President Cyril Ramaphosa has warned South Africans against taking the law into their own hands as anti-immigrant sentiment again flares up in the country.
Writing in his weekly open letter to the public, Ramaphosa said it is deeply disturbing how the recent incidents of anti-foreigner sentiment echo the country’s apartheid past.
“We have seen people being stopped on the street by private citizens and being forced to produce identification to verify their immigration status. We have seen some political leaders making unscientific statements about immigrants to exploit people’s grievances for political gain.
“We have seen marches being led on people’s homes and their dwellings raided for evidence of criminal activity. We have seen people being attacked, hurt and even killed because of how they looked or because they have a particular accent. This was how the apartheid oppressors operated.”
Ramaphosa noted that crime is a serious problem in South Africa and it affects all communities. He added that people are justifiably tired of living in fear of criminals.
“Contrary to what is claimed by some anti-immigration groupings and individuals, the perpetrators of crime are both black and white, male and female, foreigner and citizen. Crime, not migrants, is the common enemy we must work together to defeat.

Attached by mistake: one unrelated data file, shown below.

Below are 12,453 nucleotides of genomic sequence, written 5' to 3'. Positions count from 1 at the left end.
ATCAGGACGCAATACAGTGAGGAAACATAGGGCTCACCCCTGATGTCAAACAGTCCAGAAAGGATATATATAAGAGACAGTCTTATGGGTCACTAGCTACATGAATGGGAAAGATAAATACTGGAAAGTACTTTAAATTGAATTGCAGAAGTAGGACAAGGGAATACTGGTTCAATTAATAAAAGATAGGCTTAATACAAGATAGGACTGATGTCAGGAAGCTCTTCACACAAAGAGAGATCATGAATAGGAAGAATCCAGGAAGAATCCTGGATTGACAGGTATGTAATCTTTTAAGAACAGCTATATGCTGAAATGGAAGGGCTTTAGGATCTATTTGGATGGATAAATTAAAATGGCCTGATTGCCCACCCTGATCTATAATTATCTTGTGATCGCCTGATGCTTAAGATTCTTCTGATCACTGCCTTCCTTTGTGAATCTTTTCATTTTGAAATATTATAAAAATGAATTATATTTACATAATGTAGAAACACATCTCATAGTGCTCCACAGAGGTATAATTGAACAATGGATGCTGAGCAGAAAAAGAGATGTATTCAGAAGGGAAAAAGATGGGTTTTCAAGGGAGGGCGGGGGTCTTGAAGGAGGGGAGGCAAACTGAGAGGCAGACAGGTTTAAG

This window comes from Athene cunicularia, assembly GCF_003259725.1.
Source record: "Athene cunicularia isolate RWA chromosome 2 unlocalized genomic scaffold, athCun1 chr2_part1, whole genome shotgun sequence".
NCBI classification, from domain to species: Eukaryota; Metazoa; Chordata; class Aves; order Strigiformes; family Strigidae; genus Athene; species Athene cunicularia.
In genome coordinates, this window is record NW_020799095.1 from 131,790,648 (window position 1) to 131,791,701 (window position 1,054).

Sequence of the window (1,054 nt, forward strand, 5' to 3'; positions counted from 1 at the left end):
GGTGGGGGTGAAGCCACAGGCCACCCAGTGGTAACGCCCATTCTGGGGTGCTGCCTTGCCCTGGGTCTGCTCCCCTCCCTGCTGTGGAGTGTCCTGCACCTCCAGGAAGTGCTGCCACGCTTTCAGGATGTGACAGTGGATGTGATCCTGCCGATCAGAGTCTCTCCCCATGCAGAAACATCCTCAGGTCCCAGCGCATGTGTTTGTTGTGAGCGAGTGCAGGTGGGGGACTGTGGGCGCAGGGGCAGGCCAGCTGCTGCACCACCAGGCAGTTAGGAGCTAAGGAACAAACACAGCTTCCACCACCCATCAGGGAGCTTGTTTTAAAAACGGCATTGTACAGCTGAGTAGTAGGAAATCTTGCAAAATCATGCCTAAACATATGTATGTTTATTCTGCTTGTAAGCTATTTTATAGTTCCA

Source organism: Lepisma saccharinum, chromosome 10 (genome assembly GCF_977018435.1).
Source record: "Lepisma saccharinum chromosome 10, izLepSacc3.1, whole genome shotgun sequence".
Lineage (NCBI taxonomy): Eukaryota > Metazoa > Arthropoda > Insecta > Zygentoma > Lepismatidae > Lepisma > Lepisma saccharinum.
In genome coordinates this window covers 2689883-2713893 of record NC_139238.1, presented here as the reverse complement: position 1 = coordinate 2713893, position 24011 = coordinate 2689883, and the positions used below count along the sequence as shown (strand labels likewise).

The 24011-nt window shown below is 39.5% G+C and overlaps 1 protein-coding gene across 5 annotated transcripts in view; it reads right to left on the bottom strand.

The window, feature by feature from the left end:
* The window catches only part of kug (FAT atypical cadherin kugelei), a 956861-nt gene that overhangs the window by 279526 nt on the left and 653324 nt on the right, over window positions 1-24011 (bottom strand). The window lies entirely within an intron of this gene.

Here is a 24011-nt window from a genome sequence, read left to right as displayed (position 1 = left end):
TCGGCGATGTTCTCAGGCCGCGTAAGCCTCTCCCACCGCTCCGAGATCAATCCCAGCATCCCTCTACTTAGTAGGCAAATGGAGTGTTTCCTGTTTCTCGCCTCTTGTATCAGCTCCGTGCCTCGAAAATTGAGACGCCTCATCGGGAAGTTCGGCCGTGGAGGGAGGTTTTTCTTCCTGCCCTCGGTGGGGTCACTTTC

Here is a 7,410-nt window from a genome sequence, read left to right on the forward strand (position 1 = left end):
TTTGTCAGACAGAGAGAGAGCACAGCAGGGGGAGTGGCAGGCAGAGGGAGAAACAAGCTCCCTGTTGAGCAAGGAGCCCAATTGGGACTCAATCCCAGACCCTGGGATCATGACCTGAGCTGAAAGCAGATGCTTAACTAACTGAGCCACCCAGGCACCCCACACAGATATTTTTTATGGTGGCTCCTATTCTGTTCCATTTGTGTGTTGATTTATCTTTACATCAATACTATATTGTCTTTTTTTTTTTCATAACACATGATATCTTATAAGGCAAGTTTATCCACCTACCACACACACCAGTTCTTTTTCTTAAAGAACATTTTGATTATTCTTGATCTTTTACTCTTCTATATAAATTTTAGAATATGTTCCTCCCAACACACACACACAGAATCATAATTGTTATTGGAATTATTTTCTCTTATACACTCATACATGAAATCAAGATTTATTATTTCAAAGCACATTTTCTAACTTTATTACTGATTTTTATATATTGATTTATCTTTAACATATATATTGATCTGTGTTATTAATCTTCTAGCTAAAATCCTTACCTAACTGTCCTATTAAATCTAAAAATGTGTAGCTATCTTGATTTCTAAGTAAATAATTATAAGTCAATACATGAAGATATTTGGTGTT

“We cannot defeat crime through incitement, violence, intimidation and vigilantism aimed at foreign nationals, and specifically nationals from other African countries.”
Ramaphosa acknowledged that many communities are frustrated by the apparent inability of the police to deal with criminals.
“Among the measures we are taking to capacitate the police is the recruitment of an additional 12,000 additional police officers.
“We are also re-establishing community policing forums (CPFs) across the country. These forums bring communities and police representatives together to improve local safety and hold police accountable. Communities need to work with the police by actively participating in CPFs and reporting suspected acts of criminality.”
He added that controlling migration is the responsibility of the government.
“Attacking those we suspect of wrongdoing merely because they are a foreign national is not an act of patriotism. It is immoral, racist and criminal. In the end, it will lead to xenophobia, whose consequences we have lived through in previous years. We do not want to go back there because, in the main, the people of South Africa are not xenophobic.”